When Megan K. Stack decides that it’s time to have a baby, she looks at this as a type of sabbatical. A war correspondent for the Los Angeles Times, a Pulitzer Prize finalist for international reporting, and author of Every Man in this Village is a Liar, which was a National Book Award finalist, she anticipates a quiet domestic life with her infant by her side, giving her ample time to finish her novel-in-progress. She has no idea that “the immediacy of domestic life and the desperation of small humans” can be as all-consuming as time spent in a battle zone.
Faced with a baby who screams for hours with colic and takes his sleep in random snatches, Stack becomes “crazed and haggard.” When her husband, whose journalism career mirrors her former life, walks out the door and “vanished back into work,” Stack is overwhelmed with panic and envy. Although his job supports them all, his morning departures feel like a form of abandonment, and Stack finds her only refuge in a phrase she’s often heard from other expat wives, “Help is affordable.” An affluent American living in Beijing, Stack knows help isn’t only affordable, it’s a fact of life. She soon acquires employees of her own, in China and later in India, when her husband’s job takes the family to that country.
This should be the perfect solution but Stack is still swamped in domesticity. Housekeeping is a prime example of Parkinson’s Law, expanding to fill all available time, and Stack’s time is filled, even when she has two “helpers” in Delhi. Her novel falters. When it’s finally completed, it receives a tepid reception and she abandons it. But writing is the core of her existence, the one thing that keeps her from becoming an expat June Cleaver, so Stack decides her next book will be about the lives of domestic help in foreign countries.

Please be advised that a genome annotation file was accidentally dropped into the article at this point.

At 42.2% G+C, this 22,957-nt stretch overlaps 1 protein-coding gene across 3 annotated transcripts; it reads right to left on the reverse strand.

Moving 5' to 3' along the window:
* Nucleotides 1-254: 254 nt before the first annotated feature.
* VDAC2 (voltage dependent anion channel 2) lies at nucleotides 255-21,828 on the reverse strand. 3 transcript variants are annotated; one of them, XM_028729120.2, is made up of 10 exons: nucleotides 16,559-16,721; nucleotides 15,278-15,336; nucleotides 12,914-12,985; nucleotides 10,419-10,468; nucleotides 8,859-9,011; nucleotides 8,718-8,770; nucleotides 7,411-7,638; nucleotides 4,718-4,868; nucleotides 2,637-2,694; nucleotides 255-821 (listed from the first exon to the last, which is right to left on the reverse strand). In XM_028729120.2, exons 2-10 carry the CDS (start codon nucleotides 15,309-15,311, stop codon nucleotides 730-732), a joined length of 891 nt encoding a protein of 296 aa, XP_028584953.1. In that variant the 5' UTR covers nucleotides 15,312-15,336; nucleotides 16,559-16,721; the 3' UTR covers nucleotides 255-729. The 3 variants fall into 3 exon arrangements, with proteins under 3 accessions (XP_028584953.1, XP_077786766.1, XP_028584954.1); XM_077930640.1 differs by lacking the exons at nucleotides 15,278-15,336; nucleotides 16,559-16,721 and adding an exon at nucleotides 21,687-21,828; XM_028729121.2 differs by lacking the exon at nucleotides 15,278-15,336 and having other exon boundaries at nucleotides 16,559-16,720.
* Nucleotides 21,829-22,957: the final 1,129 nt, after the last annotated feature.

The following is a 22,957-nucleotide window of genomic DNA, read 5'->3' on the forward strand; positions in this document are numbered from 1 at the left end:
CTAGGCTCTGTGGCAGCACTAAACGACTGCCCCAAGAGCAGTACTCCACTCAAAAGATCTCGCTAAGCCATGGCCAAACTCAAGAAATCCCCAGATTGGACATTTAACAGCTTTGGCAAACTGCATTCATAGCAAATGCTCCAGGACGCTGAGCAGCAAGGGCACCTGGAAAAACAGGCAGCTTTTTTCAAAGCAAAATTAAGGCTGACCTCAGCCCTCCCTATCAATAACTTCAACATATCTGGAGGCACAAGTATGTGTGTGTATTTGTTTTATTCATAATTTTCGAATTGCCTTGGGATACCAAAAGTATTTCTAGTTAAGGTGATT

Although this is a book that many would like to read, they won’t find it in Women’s Work. This is a highly personal memoir of the travails of a fortunate and oddly oblivious woman, one who refuses to use the pejorative term “maid,” but who is blithely unaware that an employee who lives in servant’s quarters behind her house is surrounded by filth and squalor. When her husband suggests installing an air conditioner in the “helper’s” sweltering room, Stack has to be persuaded that this is essential. When a later occupant of the same room is ill for a week, Stack never thinks to extend any concern beyond fulfilling the woman’s request for diarrhea medicine. She regards another employee’s sick child as “a horror I hoped would simply blow over.” The women who work for her are appliances, in place to make her own work possible--until she finally decides they can be useful in other ways.
In the final eighty-one pages of Women’s Work, Stack attempts to harvest every detail of her employees’ lives, posing intimate questions, asking to see their domestic circumstances, even stalking one of them on Facebook. Her failure to achieve her goal is a triumph for the women she has employed; after all, they sold her the right to their labor, not a license to invade their privacy.
Women’s Work stands as a document that clearly defines white privilege. It’s a How Not To manual for any employer of household help, be it at home or in another country. Read it and try not to hurl it against the nearest wall.~Janet Brown